Take a Ride On the Green Line Extension Before It’s Even Built
The state released a “virtual tour” of what the Green Line upgrades will look like.
The same week that President Barack Obama announced that he would include federal funding in his budget for the state’s Green Line Extension project through Somerville and Medford, officials from the Massachusetts Department of Transportation put out a virtual tour of what riders can expect to see when they finally board the new trains along the light rail tracks in 2019.
The virtual ride along the Green Line Extension shows an operator’s view of the route starting at the new Lechmere Station in Cambridge , and heading north to Medford. “Enjoy the virtual ride,” officials said.
Leaks of the video were first posted last month, after someone that attended a public hearing about the updates to the Green Line Extension project recorded the presentation and shared it online.
The official video release by MassDOT officials comes at a time when Obama—who happened to be in Boston the same day—said he had put aside some extra cash for the long-awaited project. The President’s latest budget proposal included $100 million in fiscal year 2015 for the project, and “paves the way for agreement with the federal government for greater support over the next several years,” MassDOT officials said in a statement.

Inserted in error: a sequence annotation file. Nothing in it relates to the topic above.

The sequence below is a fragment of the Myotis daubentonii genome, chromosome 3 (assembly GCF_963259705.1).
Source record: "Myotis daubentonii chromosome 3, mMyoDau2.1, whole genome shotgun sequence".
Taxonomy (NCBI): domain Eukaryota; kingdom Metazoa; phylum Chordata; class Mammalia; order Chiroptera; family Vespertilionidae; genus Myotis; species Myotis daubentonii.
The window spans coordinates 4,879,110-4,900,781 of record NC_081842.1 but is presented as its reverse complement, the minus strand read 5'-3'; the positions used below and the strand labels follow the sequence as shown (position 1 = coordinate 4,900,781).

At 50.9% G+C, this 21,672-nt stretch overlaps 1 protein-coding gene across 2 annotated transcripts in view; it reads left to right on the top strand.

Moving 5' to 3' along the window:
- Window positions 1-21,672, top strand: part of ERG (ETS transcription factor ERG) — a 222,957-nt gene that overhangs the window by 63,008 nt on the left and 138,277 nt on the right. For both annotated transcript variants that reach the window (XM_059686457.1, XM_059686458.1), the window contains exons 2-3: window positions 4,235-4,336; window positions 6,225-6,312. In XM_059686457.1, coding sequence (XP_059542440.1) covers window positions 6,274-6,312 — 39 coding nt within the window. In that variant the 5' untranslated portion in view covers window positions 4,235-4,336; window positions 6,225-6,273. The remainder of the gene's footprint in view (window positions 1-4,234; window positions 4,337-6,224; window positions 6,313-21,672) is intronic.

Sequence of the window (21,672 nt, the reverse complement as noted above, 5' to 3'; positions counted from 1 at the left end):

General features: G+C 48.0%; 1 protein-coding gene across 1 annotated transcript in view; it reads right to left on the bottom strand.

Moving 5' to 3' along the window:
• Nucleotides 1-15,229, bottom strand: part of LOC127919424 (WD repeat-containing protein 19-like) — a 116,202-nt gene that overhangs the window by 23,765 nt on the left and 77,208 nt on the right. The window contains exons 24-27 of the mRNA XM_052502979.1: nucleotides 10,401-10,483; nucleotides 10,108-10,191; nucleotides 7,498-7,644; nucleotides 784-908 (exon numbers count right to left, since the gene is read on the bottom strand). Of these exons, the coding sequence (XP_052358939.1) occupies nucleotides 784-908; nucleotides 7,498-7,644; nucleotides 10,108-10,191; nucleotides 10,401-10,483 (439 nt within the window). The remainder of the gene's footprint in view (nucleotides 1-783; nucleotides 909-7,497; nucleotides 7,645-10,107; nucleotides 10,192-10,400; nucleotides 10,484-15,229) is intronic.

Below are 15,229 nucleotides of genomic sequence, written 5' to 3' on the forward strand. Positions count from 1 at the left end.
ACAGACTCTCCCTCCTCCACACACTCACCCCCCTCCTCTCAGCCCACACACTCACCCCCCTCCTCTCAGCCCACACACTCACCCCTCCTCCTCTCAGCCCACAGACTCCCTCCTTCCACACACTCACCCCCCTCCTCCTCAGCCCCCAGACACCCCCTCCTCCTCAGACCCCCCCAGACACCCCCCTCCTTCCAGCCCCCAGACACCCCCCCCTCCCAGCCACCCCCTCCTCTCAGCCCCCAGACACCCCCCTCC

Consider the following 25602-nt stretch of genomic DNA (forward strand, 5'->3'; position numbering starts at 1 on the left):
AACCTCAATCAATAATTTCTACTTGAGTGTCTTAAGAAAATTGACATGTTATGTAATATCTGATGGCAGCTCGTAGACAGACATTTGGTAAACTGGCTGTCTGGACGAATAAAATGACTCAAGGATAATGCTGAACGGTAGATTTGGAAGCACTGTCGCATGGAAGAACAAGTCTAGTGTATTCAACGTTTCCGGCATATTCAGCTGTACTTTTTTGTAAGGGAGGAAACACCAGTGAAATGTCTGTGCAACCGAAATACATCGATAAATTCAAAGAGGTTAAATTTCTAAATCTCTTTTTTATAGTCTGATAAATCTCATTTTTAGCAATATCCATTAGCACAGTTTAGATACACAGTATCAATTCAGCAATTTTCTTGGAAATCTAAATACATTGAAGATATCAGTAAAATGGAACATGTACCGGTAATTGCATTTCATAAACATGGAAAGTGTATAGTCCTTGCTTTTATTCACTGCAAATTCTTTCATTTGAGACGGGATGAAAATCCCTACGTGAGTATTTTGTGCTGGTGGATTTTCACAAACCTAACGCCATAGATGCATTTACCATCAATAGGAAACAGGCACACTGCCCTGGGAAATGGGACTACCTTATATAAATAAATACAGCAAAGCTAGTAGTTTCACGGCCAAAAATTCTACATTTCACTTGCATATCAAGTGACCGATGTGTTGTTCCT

“I thank President Obama and his administration for recognizing the critical importance of completing the Green Line Extension,” said Governor Deval Patrick. “This historic commitment of federal New Starts Program funds, when matched with state contributions, will fulfill a promise made during construction of the Central Artery Project and complete the long-awaited extension of rail service to Somerville and Medford.”
MassDOT has already started working on the the Green Line Extension, and bridge and roadway upgrades are currently underway in Somerville and Medford. Major utility relocation and site preparation work is scheduled to begin later this year with full construction commencing in the spring of 2015. The entire project is expected to cost upwards of $1.2 billion.